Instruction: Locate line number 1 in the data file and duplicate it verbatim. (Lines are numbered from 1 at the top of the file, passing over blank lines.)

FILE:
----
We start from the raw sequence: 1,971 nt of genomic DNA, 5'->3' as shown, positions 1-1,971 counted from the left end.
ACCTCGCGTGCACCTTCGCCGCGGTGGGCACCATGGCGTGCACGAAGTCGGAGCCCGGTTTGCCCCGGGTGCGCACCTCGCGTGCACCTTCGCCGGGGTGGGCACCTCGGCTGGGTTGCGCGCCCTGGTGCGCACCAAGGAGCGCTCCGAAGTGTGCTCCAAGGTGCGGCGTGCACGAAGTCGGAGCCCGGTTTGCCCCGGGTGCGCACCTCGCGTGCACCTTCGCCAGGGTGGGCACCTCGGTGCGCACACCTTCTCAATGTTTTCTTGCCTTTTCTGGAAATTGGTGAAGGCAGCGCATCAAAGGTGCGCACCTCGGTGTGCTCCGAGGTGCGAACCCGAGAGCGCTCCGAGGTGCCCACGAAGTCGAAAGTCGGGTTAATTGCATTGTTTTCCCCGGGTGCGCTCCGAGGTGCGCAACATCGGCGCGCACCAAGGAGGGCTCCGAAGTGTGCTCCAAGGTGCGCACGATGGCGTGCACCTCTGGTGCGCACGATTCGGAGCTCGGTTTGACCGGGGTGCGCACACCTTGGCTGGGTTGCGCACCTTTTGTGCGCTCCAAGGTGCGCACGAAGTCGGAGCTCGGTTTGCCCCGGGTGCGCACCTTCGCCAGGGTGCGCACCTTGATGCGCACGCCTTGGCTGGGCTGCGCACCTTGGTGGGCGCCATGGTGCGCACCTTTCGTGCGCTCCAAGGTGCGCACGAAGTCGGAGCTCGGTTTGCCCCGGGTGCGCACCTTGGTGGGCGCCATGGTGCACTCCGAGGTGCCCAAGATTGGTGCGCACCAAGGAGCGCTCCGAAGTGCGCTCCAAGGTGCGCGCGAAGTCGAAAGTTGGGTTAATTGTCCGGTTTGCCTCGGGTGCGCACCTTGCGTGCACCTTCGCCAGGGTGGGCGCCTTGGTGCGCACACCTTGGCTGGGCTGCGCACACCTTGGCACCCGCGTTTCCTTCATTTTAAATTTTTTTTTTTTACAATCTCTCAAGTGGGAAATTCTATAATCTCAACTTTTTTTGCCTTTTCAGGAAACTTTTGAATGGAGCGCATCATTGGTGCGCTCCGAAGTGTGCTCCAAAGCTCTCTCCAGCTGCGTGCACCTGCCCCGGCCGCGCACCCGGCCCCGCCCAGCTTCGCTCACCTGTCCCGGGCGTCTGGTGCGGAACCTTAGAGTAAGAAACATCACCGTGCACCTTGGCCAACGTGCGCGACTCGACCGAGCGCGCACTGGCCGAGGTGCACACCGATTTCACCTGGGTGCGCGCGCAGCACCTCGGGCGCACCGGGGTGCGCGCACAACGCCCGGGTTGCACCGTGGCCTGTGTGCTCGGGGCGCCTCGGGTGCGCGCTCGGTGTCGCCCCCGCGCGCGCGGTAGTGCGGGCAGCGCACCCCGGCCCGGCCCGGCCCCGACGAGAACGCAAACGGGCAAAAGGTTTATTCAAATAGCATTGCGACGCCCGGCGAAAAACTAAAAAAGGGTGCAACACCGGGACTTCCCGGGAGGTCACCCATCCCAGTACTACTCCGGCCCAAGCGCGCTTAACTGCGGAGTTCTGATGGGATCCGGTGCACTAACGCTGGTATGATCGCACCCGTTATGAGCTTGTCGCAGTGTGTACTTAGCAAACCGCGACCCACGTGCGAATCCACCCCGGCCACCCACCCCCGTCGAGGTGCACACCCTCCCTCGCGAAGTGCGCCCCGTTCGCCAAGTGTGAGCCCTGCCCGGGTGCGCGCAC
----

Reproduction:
We start from the raw sequence: 1,971 nt of genomic DNA, 5'->3' as shown, positions 1-1,971 counted from the left end.